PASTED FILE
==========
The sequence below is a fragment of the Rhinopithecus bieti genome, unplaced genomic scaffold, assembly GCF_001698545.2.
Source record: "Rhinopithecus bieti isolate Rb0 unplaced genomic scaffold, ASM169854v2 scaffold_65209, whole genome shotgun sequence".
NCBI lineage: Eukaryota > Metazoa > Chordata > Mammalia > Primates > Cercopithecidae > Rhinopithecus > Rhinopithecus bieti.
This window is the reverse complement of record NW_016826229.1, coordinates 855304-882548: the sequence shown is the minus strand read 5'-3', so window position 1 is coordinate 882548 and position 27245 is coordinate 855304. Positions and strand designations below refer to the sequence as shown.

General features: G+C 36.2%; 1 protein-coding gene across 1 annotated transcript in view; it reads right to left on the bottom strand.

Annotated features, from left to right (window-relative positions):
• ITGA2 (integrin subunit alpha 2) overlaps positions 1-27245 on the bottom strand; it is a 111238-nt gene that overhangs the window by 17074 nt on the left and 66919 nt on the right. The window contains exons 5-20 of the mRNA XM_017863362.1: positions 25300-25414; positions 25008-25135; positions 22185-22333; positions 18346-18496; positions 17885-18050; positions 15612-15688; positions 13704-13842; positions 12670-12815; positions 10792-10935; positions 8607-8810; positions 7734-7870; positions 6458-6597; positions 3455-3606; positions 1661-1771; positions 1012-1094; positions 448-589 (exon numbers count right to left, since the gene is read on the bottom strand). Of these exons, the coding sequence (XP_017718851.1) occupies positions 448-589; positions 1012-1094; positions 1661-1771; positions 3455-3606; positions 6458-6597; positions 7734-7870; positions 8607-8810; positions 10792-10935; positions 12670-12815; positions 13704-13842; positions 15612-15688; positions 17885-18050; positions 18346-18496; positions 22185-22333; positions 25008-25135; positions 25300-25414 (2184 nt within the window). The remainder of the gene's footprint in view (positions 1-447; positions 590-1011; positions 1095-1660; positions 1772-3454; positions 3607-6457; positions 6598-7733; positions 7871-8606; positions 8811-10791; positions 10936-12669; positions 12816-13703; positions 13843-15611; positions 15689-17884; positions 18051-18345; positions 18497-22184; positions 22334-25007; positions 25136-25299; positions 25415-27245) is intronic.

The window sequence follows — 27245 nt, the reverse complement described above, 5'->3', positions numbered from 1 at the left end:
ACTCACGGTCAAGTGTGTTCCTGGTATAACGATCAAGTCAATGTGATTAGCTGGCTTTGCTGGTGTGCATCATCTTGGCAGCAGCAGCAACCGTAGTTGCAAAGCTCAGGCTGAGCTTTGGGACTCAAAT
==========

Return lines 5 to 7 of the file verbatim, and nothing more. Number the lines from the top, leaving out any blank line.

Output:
General features: G+C 36.2%; 1 protein-coding gene across 1 annotated transcript in view; it reads right to left on the bottom strand.

Annotated features, from left to right (window-relative positions):
• ITGA2 (integrin subunit alpha 2) overlaps positions 1-27245 on the bottom strand; it is a 111238-nt gene that overhangs the window by 17074 nt on the left and 66919 nt on the right. The window contains exons 5-20 of the mRNA XM_017863362.1: positions 25300-25414; positions 25008-25135; positions 22185-22333; positions 18346-18496; positions 17885-18050; positions 15612-15688; positions 13704-13842; positions 12670-12815; positions 10792-10935; positions 8607-8810; positions 7734-7870; positions 6458-6597; positions 3455-3606; positions 1661-1771; positions 1012-1094; positions 448-589 (exon numbers count right to left, since the gene is read on the bottom strand). Of these exons, the coding sequence (XP_017718851.1) occupies positions 448-589; positions 1012-1094; positions 1661-1771; positions 3455-3606; positions 6458-6597; positions 7734-7870; positions 8607-8810; positions 10792-10935; positions 12670-12815; positions 13704-13842; positions 15612-15688; positions 17885-18050; positions 18346-18496; positions 22185-22333; positions 25008-25135; positions 25300-25414 (2184 nt within the window). The remainder of the gene's footprint in view (positions 1-447; positions 590-1011; positions 1095-1660; positions 1772-3454; positions 3607-6457; positions 6598-7733; positions 7871-8606; positions 8811-10791; positions 10936-12669; positions 12816-13703; positions 13843-15611; positions 15689-17884; positions 18051-18345; positions 18497-22184; positions 22334-25007; positions 25136-25299; positions 25415-27245) is intronic.